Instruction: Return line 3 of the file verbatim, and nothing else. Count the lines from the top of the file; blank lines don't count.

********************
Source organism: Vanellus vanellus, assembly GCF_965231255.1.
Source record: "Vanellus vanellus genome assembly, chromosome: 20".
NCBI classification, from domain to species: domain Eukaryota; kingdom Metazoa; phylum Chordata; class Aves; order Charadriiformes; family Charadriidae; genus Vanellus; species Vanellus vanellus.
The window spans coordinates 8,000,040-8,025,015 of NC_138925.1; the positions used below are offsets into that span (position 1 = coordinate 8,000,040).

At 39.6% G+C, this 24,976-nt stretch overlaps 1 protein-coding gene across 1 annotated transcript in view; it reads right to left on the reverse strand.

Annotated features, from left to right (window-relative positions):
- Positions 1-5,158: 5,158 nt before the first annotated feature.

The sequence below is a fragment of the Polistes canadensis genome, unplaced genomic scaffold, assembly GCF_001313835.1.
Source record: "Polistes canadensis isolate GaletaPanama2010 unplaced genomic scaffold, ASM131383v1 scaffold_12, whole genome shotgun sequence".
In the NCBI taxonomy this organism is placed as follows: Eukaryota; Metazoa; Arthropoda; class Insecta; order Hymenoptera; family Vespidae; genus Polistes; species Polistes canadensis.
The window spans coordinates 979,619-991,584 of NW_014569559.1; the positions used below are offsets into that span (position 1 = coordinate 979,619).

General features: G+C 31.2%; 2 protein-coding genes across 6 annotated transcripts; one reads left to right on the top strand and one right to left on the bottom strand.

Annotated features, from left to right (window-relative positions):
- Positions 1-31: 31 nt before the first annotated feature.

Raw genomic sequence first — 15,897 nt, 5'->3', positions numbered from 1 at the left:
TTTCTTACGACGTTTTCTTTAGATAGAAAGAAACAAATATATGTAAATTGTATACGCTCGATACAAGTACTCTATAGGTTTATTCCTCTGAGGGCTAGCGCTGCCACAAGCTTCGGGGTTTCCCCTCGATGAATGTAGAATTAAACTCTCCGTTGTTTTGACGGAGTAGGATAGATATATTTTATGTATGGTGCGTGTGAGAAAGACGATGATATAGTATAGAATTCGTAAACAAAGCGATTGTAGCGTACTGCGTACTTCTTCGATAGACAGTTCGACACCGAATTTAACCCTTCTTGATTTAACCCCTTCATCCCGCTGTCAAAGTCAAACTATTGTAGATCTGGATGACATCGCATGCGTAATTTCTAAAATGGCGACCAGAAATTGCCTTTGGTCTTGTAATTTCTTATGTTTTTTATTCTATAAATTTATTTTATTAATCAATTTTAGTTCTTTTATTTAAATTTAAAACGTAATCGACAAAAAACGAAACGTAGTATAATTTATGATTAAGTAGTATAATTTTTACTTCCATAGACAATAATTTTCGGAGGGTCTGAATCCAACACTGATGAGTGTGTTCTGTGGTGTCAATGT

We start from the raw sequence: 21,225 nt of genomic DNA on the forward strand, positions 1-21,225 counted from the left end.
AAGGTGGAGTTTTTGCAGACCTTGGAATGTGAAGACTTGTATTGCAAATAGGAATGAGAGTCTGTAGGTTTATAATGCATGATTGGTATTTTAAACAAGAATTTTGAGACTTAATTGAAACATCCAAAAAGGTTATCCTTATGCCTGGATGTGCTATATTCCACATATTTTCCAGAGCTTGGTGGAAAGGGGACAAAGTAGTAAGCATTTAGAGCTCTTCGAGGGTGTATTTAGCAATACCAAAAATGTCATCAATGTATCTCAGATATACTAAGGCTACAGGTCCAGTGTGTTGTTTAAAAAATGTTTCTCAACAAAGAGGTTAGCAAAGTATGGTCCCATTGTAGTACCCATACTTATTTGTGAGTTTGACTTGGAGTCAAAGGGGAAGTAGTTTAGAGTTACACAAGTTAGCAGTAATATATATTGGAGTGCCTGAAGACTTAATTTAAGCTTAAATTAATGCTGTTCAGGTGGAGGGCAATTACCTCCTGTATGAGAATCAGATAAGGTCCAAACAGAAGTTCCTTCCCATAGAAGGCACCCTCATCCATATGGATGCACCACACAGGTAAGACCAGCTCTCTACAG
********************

NCBI classification, from domain to species: domain Eukaryota; kingdom Metazoa; phylum Chordata; class Aves; order Charadriiformes; family Charadriidae; genus Vanellus; species Vanellus vanellus.